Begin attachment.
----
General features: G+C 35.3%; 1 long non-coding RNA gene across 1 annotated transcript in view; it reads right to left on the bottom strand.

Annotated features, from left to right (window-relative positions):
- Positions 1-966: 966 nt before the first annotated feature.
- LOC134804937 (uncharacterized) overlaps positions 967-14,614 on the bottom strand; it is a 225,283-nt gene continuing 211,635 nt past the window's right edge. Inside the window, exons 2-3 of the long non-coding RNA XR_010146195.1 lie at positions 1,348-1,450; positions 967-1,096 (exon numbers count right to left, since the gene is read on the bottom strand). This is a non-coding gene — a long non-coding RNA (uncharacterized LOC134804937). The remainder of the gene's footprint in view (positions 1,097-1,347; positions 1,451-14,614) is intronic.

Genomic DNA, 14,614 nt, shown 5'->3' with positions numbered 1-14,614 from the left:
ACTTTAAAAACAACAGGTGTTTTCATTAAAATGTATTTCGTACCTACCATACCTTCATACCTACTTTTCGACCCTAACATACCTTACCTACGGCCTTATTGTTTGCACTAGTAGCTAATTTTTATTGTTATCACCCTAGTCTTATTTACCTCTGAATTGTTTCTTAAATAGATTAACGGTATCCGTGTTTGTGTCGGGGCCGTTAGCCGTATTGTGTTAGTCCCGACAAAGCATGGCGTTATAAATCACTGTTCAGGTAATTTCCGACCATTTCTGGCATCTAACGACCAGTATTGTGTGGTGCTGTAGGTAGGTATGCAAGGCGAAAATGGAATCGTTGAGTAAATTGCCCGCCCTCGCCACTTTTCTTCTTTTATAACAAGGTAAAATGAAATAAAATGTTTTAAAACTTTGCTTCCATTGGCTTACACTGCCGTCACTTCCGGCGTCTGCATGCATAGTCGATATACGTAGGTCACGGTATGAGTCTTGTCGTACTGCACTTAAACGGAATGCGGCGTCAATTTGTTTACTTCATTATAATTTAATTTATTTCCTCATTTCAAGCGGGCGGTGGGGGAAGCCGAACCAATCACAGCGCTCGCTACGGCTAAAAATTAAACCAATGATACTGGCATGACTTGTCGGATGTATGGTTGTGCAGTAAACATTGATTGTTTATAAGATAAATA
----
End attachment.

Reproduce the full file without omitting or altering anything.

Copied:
General features: G+C 35.3%; 1 long non-coding RNA gene across 1 annotated transcript in view; it reads right to left on the bottom strand.

Annotated features, from left to right (window-relative positions):
- Positions 1-966: 966 nt before the first annotated feature.
- LOC134804937 (uncharacterized) overlaps positions 967-14,614 on the bottom strand; it is a 225,283-nt gene continuing 211,635 nt past the window's right edge. Inside the window, exons 2-3 of the long non-coding RNA XR_010146195.1 lie at positions 1,348-1,450; positions 967-1,096 (exon numbers count right to left, since the gene is read on the bottom strand). This is a non-coding gene — a long non-coding RNA (uncharacterized LOC134804937). The remainder of the gene's footprint in view (positions 1,097-1,347; positions 1,451-14,614) is intronic.

Genomic DNA, 14,614 nt, shown 5'->3' with positions numbered 1-14,614 from the left:
ACTTTAAAAACAACAGGTGTTTTCATTAAAATGTATTTCGTACCTACCATACCTTCATACCTACTTTTCGACCCTAACATACCTTACCTACGGCCTTATTGTTTGCACTAGTAGCTAATTTTTATTGTTATCACCCTAGTCTTATTTACCTCTGAATTGTTTCTTAAATAGATTAACGGTATCCGTGTTTGTGTCGGGGCCGTTAGCCGTATTGTGTTAGTCCCGACAAAGCATGGCGTTATAAATCACTGTTCAGGTAATTTCCGACCATTTCTGGCATCTAACGACCAGTATTGTGTGGTGCTGTAGGTAGGTATGCAAGGCGAAAATGGAATCGTTGAGTAAATTGCCCGCCCTCGCCACTTTTCTTCTTTTATAACAAGGTAAAATGAAATAAAATGTTTTAAAACTTTGCTTCCATTGGCTTACACTGCCGTCACTTCCGGCGTCTGCATGCATAGTCGATATACGTAGGTCACGGTATGAGTCTTGTCGTACTGCACTTAAACGGAATGCGGCGTCAATTTGTTTACTTCATTATAATTTAATTTATTTCCTCATTTCAAGCGGGCGGTGGGGGAAGCCGAACCAATCACAGCGCTCGCTACGGCTAAAAATTAAACCAATGATACTGGCATGACTTGTCGGATGTATGGTTGTGCAGTAAACATTGATTGTTTATAAGATAAATA